How Ice Rinks Work

By: Melissa Russell-Ausley

The Floor

At the Raleigh arena, Don MacMillan uses two large water filtration systems to produce deionized water, which is essential for making clear ice.

Underneath the floor at the Raleigh arena, you'll find a refrigeration system like the one shown below. This system consists of three main pieces:


  • Chillers (the Raleigh arena has three)
  • Steel pipes with 2,800 pipe welds
  • Brinewater (an antifreeze agent)

Five miles (8 km) of steel pipe wind under the rink in the Raleigh arena (A). The three chillers cool the brinewater to 16 F (-9 C) and provide up to 270 tons of cooling (see How Air Conditioning Works for the definition of a "cooling ton"). The brinewater's chemical makeup keeps it from freezing.

The maintenance team sets the refrigeration system's temperature manually, based on indoor and outdoor temperatures. To freeze the rink surface, the system pumps 9,000 gallons (34,000 L) of freezing brinewater through the pipes and then onto the ice-bearing concrete slab.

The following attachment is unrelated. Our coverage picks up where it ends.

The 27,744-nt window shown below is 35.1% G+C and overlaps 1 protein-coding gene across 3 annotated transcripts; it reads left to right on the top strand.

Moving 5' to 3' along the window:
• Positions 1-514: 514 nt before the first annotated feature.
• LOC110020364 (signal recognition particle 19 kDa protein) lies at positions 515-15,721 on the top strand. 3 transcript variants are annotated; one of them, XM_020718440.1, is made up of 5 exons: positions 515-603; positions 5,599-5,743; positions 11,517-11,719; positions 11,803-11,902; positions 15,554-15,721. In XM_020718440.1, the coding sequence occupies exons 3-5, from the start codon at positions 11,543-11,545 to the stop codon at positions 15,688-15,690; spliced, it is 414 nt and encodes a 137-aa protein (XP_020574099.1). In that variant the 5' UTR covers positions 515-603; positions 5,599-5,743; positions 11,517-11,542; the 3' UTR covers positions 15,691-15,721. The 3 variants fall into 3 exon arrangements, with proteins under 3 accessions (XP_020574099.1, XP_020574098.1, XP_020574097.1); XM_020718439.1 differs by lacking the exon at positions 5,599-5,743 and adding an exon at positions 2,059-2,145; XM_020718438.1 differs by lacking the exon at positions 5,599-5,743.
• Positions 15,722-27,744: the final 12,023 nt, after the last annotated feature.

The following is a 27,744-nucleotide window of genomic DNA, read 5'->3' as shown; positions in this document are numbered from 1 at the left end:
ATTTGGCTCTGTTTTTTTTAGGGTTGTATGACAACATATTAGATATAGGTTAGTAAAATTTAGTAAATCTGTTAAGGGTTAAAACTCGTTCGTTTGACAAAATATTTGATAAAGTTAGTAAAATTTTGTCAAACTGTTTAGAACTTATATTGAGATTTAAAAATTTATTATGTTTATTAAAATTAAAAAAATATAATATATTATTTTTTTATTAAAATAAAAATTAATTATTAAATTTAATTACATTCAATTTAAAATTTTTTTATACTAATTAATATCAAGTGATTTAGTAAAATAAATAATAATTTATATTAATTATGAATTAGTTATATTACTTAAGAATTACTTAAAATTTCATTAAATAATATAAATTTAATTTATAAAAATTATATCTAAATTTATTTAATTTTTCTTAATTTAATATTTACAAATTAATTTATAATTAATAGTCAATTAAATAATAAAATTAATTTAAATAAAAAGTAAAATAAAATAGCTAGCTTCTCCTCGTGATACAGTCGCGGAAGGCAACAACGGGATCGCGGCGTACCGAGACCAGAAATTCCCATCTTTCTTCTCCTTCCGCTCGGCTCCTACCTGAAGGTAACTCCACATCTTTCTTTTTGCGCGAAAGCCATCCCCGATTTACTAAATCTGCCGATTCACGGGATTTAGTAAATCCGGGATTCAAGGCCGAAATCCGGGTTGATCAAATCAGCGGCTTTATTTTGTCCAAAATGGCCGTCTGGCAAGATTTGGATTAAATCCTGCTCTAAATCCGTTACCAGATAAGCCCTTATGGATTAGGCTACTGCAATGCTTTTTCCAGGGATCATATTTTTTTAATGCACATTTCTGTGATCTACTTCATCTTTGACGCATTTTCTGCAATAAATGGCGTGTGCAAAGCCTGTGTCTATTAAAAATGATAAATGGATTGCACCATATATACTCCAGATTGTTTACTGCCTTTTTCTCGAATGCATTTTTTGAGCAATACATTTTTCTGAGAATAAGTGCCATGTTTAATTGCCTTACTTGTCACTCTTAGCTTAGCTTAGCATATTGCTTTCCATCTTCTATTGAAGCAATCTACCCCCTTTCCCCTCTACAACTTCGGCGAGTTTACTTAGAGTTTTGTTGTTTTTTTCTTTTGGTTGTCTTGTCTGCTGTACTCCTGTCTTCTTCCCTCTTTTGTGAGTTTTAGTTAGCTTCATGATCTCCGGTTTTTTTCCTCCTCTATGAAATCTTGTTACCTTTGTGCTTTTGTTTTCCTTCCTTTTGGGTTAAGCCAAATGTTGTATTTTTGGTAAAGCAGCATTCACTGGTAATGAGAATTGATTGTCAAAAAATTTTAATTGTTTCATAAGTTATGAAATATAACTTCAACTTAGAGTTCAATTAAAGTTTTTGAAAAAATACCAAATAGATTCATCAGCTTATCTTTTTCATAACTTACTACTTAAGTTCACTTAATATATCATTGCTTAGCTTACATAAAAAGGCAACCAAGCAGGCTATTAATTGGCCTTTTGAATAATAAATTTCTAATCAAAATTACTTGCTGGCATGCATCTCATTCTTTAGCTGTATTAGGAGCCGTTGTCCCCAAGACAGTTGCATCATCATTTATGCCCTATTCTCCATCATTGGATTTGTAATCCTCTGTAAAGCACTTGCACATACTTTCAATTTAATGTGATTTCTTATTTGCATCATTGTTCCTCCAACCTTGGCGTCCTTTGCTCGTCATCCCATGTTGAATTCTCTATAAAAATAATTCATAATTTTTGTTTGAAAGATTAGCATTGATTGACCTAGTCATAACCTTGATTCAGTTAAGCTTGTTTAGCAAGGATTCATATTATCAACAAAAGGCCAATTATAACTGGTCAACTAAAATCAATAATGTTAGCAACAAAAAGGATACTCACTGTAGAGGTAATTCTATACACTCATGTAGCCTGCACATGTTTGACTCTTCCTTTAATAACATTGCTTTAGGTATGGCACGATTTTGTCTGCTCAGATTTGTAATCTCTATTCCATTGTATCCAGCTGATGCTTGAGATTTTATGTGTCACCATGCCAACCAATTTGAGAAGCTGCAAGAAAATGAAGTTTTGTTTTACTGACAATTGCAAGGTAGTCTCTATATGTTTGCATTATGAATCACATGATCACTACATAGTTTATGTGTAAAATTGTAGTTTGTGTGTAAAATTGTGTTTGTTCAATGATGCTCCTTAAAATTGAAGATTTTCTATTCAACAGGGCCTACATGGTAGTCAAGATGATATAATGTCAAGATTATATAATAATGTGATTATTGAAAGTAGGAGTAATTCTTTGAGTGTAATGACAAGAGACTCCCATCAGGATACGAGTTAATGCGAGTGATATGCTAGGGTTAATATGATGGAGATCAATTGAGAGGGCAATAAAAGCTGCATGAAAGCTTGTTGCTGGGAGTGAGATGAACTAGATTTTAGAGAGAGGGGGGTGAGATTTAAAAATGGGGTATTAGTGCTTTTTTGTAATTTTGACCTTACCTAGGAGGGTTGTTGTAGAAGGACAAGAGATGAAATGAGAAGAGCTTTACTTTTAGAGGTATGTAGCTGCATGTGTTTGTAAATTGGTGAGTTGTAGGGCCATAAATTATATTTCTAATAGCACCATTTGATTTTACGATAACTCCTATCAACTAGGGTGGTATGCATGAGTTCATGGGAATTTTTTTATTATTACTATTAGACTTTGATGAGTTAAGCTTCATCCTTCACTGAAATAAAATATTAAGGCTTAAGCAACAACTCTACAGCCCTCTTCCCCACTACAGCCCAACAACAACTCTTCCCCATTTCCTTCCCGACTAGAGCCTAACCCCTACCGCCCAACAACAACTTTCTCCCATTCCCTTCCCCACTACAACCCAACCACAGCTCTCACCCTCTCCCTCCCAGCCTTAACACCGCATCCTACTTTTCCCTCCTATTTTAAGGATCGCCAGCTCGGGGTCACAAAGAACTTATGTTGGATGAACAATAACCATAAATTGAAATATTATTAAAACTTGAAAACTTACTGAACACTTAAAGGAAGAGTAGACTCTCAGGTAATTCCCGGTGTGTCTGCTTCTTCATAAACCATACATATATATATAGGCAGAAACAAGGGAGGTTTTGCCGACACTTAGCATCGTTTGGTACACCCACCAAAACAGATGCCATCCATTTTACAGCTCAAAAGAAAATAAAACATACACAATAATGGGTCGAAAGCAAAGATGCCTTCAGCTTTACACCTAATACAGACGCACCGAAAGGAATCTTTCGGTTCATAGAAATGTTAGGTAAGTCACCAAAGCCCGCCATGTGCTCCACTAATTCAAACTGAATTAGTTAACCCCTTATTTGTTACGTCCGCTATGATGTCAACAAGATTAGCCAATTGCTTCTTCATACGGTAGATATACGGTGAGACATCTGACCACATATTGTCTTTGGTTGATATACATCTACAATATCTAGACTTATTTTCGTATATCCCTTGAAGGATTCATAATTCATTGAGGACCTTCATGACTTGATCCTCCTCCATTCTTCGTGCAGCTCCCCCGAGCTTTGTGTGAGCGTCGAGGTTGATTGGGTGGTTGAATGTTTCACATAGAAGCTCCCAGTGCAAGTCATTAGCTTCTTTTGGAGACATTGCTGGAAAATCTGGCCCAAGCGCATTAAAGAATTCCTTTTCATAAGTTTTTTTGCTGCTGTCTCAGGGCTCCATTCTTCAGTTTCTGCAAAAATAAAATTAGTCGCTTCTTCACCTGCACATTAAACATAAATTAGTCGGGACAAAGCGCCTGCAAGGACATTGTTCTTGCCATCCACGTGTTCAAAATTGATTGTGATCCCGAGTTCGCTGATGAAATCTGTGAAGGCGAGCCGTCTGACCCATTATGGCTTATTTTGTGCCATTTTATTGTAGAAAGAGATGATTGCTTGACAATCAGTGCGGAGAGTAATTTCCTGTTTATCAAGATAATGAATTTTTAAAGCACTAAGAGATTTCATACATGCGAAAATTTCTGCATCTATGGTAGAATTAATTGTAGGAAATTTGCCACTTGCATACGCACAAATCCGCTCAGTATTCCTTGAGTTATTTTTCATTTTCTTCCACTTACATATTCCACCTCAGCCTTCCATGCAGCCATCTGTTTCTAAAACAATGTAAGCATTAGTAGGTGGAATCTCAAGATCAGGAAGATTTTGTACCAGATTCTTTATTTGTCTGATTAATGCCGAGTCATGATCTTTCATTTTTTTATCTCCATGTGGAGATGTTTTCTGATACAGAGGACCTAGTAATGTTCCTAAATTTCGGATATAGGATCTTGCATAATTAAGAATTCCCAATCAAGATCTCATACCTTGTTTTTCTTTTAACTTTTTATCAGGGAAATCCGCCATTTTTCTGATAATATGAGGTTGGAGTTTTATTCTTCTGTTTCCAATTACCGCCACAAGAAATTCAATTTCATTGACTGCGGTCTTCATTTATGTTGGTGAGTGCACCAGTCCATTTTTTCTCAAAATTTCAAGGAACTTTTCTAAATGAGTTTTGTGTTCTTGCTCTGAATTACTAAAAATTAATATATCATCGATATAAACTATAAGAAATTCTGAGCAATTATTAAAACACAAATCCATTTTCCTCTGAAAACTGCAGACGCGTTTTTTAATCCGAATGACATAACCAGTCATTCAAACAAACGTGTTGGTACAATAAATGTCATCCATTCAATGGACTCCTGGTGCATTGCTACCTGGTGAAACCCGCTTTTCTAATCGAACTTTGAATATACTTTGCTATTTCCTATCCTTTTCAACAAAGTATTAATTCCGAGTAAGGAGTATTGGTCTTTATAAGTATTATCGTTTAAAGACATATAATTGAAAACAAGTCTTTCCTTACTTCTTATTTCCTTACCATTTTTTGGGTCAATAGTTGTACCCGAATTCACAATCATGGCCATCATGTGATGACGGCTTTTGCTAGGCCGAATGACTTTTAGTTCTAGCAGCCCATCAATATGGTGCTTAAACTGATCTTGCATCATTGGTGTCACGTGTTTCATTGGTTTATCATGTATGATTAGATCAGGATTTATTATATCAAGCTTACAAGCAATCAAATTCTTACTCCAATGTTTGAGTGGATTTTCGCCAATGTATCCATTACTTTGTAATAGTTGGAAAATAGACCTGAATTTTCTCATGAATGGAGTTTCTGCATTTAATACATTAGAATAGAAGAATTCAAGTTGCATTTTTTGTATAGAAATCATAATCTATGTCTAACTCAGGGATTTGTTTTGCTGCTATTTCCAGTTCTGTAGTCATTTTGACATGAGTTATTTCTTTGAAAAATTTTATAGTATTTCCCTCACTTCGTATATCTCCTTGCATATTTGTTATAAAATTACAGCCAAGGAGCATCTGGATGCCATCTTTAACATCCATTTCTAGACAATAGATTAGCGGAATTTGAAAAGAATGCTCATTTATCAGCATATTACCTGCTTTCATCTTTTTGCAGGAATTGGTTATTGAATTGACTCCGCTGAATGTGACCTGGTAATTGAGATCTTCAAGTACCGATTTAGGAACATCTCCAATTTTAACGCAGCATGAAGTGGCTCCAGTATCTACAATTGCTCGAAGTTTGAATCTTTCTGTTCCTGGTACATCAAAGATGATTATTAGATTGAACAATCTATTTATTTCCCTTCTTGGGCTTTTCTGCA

The brinewater is pumped (B) into the pipes embedded in the ice-bearing concrete slab (C). The ice-bearing slab sits between the skating surface (D) and a layer of insulation (E), which allows the ice to expand and shrink as temperatures and time demand. The brinewater helps keep the ice-bearing slab's temperature just below 32 F so that the water spread onto it can freeze.

Underneath the layer of insulation, a heated concrete layer (F) keeps the ground below the ice from freezing, expanding and cracking the rink structure. The entire rink sits on a base layer of gravel and sand (G) which has a groundwater drain at the bottom.

To defrost the skating surface, the brinewater is heated and pumped through the ice-bearing concrete slab. This heats the under layer of the ice, making it easier to break up and remove with front-end loaders.